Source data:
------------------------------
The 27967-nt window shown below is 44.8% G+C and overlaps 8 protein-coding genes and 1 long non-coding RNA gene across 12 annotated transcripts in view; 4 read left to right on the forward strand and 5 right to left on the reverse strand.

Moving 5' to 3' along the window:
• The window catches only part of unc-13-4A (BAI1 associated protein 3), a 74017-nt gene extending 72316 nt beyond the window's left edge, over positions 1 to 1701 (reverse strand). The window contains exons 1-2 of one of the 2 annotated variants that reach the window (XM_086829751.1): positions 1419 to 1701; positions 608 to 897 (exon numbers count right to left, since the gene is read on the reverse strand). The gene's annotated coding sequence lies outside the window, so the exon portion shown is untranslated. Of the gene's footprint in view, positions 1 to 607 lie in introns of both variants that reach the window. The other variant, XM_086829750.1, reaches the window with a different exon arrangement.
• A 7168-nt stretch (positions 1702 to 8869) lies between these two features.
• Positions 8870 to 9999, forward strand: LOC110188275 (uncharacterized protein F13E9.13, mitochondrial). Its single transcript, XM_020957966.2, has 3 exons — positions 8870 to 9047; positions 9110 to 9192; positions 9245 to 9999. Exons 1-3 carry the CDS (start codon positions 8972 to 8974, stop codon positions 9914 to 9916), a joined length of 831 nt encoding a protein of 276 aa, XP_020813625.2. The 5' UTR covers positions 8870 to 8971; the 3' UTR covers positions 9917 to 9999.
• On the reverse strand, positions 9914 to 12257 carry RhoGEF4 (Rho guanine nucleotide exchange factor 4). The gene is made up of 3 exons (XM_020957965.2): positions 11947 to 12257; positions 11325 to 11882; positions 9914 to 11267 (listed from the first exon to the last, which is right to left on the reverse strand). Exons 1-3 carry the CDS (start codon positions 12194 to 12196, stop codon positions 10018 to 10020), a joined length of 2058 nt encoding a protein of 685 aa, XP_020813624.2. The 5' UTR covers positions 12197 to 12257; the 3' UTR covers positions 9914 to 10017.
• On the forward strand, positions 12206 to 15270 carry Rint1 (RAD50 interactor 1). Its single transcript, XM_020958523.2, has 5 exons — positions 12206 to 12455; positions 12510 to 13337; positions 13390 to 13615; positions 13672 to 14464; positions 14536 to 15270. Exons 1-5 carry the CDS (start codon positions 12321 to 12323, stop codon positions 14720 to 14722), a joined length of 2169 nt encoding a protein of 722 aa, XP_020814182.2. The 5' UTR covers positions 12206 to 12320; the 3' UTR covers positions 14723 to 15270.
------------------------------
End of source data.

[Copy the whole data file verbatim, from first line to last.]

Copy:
The 27967-nt window shown below is 44.8% G+C and overlaps 8 protein-coding genes and 1 long non-coding RNA gene across 12 annotated transcripts in view; 4 read left to right on the forward strand and 5 right to left on the reverse strand.

Moving 5' to 3' along the window:
• The window catches only part of unc-13-4A (BAI1 associated protein 3), a 74017-nt gene extending 72316 nt beyond the window's left edge, over positions 1 to 1701 (reverse strand). The window contains exons 1-2 of one of the 2 annotated variants that reach the window (XM_086829751.1): positions 1419 to 1701; positions 608 to 897 (exon numbers count right to left, since the gene is read on the reverse strand). The gene's annotated coding sequence lies outside the window, so the exon portion shown is untranslated. Of the gene's footprint in view, positions 1 to 607 lie in introns of both variants that reach the window. The other variant, XM_086829750.1, reaches the window with a different exon arrangement.
• A 7168-nt stretch (positions 1702 to 8869) lies between these two features.
• Positions 8870 to 9999, forward strand: LOC110188275 (uncharacterized protein F13E9.13, mitochondrial). Its single transcript, XM_020957966.2, has 3 exons — positions 8870 to 9047; positions 9110 to 9192; positions 9245 to 9999. Exons 1-3 carry the CDS (start codon positions 8972 to 8974, stop codon positions 9914 to 9916), a joined length of 831 nt encoding a protein of 276 aa, XP_020813625.2. The 5' UTR covers positions 8870 to 8971; the 3' UTR covers positions 9917 to 9999.
• On the reverse strand, positions 9914 to 12257 carry RhoGEF4 (Rho guanine nucleotide exchange factor 4). The gene is made up of 3 exons (XM_020957965.2): positions 11947 to 12257; positions 11325 to 11882; positions 9914 to 11267 (listed from the first exon to the last, which is right to left on the reverse strand). Exons 1-3 carry the CDS (start codon positions 12194 to 12196, stop codon positions 10018 to 10020), a joined length of 2058 nt encoding a protein of 685 aa, XP_020813624.2. The 5' UTR covers positions 12197 to 12257; the 3' UTR covers positions 9914 to 10017.
• On the forward strand, positions 12206 to 15270 carry Rint1 (RAD50 interactor 1). Its single transcript, XM_020958523.2, has 5 exons — positions 12206 to 12455; positions 12510 to 13337; positions 13390 to 13615; positions 13672 to 14464; positions 14536 to 15270. Exons 1-5 carry the CDS (start codon positions 12321 to 12323, stop codon positions 14720 to 14722), a joined length of 2169 nt encoding a protein of 722 aa, XP_020814182.2. The 5' UTR covers positions 12206 to 12320; the 3' UTR covers positions 14723 to 15270.